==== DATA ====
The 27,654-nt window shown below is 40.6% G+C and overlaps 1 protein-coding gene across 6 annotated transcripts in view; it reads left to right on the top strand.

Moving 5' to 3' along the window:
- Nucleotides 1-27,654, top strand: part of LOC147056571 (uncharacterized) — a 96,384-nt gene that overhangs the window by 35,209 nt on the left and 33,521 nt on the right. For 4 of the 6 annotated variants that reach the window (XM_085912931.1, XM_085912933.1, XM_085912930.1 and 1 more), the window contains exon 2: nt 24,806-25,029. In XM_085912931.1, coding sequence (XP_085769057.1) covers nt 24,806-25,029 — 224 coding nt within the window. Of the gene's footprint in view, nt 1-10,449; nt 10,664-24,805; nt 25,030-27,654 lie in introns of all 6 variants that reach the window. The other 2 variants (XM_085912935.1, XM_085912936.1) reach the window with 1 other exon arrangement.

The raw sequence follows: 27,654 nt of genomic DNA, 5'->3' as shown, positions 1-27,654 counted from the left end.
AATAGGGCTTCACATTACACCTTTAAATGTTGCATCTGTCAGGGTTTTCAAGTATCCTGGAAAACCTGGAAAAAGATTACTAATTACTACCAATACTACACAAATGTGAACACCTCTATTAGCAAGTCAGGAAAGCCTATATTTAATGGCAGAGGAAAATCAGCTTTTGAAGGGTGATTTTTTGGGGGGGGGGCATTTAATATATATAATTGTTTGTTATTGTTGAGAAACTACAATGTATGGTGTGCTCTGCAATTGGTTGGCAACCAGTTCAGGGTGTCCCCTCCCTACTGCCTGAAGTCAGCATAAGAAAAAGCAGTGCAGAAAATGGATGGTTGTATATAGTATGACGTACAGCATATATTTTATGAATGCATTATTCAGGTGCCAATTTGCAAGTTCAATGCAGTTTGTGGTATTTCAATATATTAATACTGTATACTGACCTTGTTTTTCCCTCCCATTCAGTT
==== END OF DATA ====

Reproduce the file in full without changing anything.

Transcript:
The 27,654-nt window shown below is 40.6% G+C and overlaps 1 protein-coding gene across 6 annotated transcripts in view; it reads left to right on the top strand.

Moving 5' to 3' along the window:
- Nucleotides 1-27,654, top strand: part of LOC147056571 (uncharacterized) — a 96,384-nt gene that overhangs the window by 35,209 nt on the left and 33,521 nt on the right. For 4 of the 6 annotated variants that reach the window (XM_085912931.1, XM_085912933.1, XM_085912930.1 and 1 more), the window contains exon 2: nt 24,806-25,029. In XM_085912931.1, coding sequence (XP_085769057.1) covers nt 24,806-25,029 — 224 coding nt within the window. Of the gene's footprint in view, nt 1-10,449; nt 10,664-24,805; nt 25,030-27,654 lie in introns of all 6 variants that reach the window. The other 2 variants (XM_085912935.1, XM_085912936.1) reach the window with 1 other exon arrangement.

The raw sequence follows: 27,654 nt of genomic DNA, 5'->3' as shown, positions 1-27,654 counted from the left end.
AATAGGGCTTCACATTACACCTTTAAATGTTGCATCTGTCAGGGTTTTCAAGTATCCTGGAAAACCTGGAAAAAGATTACTAATTACTACCAATACTACACAAATGTGAACACCTCTATTAGCAAGTCAGGAAAGCCTATATTTAATGGCAGAGGAAAATCAGCTTTTGAAGGGTGATTTTTTGGGGGGGGGGCATTTAATATATATAATTGTTTGTTATTGTTGAGAAACTACAATGTATGGTGTGCTCTGCAATTGGTTGGCAACCAGTTCAGGGTGTCCCCTCCCTACTGCCTGAAGTCAGCATAAGAAAAAGCAGTGCAGAAAATGGATGGTTGTATATAGTATGACGTACAGCATATATTTTATGAATGCATTATTCAGGTGCCAATTTGCAAGTTCAATGCAGTTTGTGGTATTTCAATATATTAATACTGTATACTGACCTTGTTTTTCCCTCCCATTCAGTT